The Mountaineers' offense has been close to Oklahoma State's by some metrics. Quarterback Will Grier is averaging 9.2 yards per attempt with 26 touchdowns to five interceptions. His favorite target, wide receiver David Sills, has a remarkable 15 touchdown catches on the year. Running back Justin Crawford has also been very effective, running for 639 yards at 6.1 yards per carry on the year.

Like the Cowboys, the Mountaineers spread opponents out and chuck it deep, then run zone schemes against light boxes when teams start dropping back in coverage. They have been fairly effective against some good defenses all season, so there's a good chance this will be a shootout. The fact that it will be played in the hostile confines of Morgantown, West Virginia, on a rainy evening could be another equalizer.

Watch for:

  • This could be a high-paced shootout, particularly later in the game as the defensive lines wear down.
  • Can Oklahoma State keep tabs on West Virginia wide receiver David Sills in the red zone?
  • Will Oklahoma State be able to run the ball if West Virginia plays off to stop the pass?

S&P+ Outright Pick: Oklahoma State

Penn State at Ohio State (-6.5) -- 3:30 p.m. (FOX)

Overall Penn State Ohio State F/+ 4 1 Special Teams S&P+ 25 37 When Penn State has the ball Offense Defense FEI 12 4 S&P+ 10 7 IsoPPP+ 8 7 Rushing S&P+ 9 3 Passing S&P+ 9 43 When Ohio State has the ball Defense Offense FEI 12 2 S&P+ 9 2 IsoPPP+ 14 5 Rushing S&P+ 50 5 Passing S&P+ 8 6

This is arguably the biggest game of the season so far, and the adjusted stats say these are two of the best teams in the country right now. Last year's contest was a 24-21 Penn State victory after a ridiculous decision by Ohio State to try a 60-yard field goal while leading 21-17, which resulted in a blocked kick returned for the game-winning touchdown. That win put Penn State over the top in the Big 10 East and sent them to the league title game, which they won. Nevertheless, the Playoff committee chose Ohio State over the surging Nittany Lions, where the Buckeyes suffered a 31-0 humiliation against Clemson. Suffice to say, there's going to be a lot of emotion and intensity in this one as there's a lot of recent history and plenty at stake.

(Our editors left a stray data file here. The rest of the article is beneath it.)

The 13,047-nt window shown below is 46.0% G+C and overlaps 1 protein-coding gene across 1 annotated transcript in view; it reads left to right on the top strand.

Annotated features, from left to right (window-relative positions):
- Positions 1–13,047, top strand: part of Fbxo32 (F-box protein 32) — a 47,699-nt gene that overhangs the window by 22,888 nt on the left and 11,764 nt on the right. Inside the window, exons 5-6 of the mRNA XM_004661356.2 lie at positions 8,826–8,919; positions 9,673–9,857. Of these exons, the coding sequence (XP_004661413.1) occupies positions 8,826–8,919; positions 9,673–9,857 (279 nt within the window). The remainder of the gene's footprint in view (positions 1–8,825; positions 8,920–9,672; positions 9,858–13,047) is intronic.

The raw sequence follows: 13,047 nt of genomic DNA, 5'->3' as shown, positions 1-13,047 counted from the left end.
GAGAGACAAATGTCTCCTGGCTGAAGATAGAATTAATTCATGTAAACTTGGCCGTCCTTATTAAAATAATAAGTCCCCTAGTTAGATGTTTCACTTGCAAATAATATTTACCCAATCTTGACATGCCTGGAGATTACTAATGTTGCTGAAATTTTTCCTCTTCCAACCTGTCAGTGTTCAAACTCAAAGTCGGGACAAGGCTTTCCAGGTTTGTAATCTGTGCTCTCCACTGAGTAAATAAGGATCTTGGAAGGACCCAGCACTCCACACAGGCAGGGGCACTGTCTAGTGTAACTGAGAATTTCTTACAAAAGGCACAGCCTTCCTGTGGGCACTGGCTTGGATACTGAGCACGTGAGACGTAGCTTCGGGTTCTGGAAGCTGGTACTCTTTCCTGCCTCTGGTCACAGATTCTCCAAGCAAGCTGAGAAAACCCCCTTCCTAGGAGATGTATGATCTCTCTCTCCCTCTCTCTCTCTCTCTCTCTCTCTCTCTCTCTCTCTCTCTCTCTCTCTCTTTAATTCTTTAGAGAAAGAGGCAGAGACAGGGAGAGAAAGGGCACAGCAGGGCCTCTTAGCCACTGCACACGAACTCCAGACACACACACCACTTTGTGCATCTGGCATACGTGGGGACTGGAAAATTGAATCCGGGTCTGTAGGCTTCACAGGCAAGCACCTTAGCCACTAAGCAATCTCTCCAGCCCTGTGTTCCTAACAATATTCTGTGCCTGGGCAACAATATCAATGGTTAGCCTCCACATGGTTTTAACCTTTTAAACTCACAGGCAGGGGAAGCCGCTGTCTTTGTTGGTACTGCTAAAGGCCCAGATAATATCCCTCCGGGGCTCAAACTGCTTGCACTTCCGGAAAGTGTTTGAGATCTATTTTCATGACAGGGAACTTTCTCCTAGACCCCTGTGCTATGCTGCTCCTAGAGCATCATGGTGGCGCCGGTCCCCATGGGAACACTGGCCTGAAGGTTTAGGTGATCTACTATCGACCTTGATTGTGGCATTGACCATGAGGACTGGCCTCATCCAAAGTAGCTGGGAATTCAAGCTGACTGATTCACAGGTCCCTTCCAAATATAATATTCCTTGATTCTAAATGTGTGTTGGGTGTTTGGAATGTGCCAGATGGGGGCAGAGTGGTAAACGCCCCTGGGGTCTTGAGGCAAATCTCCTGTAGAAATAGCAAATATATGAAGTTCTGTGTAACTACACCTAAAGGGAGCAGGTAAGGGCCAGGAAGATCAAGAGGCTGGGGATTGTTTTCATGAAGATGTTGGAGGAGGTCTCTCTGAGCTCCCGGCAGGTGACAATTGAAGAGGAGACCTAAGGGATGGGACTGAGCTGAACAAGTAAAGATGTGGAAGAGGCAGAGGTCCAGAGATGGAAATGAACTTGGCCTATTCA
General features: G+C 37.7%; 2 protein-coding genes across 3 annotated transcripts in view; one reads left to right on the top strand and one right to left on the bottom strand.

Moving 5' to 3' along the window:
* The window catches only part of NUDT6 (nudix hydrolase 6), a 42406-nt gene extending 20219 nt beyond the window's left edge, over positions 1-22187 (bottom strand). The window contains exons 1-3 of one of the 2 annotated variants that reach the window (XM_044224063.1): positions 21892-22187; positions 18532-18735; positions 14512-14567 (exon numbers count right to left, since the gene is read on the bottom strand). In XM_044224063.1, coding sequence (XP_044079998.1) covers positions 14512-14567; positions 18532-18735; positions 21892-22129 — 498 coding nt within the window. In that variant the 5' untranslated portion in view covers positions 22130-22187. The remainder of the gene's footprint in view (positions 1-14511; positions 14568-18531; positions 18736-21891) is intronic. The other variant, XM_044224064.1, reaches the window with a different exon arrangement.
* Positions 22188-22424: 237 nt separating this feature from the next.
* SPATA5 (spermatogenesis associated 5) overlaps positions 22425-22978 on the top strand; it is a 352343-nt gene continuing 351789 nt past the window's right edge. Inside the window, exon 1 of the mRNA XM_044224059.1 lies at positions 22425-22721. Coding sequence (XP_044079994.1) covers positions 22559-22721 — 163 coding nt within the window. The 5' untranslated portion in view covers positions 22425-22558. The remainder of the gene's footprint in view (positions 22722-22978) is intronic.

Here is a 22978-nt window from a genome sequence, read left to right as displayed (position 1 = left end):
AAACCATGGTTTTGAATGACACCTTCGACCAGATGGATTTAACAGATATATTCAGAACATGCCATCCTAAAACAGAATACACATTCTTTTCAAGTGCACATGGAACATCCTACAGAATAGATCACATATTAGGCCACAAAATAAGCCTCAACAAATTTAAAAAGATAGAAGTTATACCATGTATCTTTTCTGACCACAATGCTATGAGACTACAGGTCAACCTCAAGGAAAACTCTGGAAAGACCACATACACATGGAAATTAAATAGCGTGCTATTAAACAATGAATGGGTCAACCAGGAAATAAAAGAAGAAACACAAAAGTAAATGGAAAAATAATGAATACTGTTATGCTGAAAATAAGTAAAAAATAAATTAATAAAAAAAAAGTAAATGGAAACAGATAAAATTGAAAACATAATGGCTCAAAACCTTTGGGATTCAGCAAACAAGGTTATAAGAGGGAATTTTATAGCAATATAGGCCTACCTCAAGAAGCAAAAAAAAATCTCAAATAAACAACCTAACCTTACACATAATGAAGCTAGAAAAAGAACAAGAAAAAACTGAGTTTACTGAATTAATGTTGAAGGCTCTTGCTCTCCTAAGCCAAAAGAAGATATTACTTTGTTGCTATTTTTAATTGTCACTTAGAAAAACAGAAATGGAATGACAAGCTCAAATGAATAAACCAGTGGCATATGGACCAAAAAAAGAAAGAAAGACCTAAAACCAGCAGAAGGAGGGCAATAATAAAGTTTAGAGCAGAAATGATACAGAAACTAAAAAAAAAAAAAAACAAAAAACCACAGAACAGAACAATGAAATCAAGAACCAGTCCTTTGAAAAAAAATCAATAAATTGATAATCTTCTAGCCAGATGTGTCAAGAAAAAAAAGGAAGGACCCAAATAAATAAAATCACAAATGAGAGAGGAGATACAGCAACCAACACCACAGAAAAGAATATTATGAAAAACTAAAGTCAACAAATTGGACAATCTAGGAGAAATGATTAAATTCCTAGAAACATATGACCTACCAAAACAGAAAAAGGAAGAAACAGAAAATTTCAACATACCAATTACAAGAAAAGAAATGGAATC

The Buckeyes have been trying to reconstitute themselves around star freshman running back J.K. Dobbins and improvements in the passing game with senior quarterback J.T. Barrett. The name of the game for the Buckeyes passing attack is their "mesh" play that crosses two shallow routes while another receiver runs a curl route in the middle of the field. Barrett's effective range as a passer is on intermediate throws between the hashmarks and dumpoffs to the flat -- anything deeper than that, he's not going to be beating coverage with velocity or accuracy. Last year the Nittany Lions swallowed this up with zone blitzes that parked defenders in those areas, getting superior play at defensive end against Ohio State's option schemes.

If Penn State can lock down all of Ohio State's quick passes and option runs, or at least prevent explosive plays from those concepts, the Buckeyes can really struggle to score. We've seen that play out for several years in a row now.

Meanwhile, the Penn State offense is humming along, in no small part because running back Saquon Barkley is typically the best player on the field in every game. He has run for 757 yards this year and added another 448 receiving yards. His ability to pick up yards after the catch or after contact as a runner are challenging to stop as he basically overpowers lesser athletes.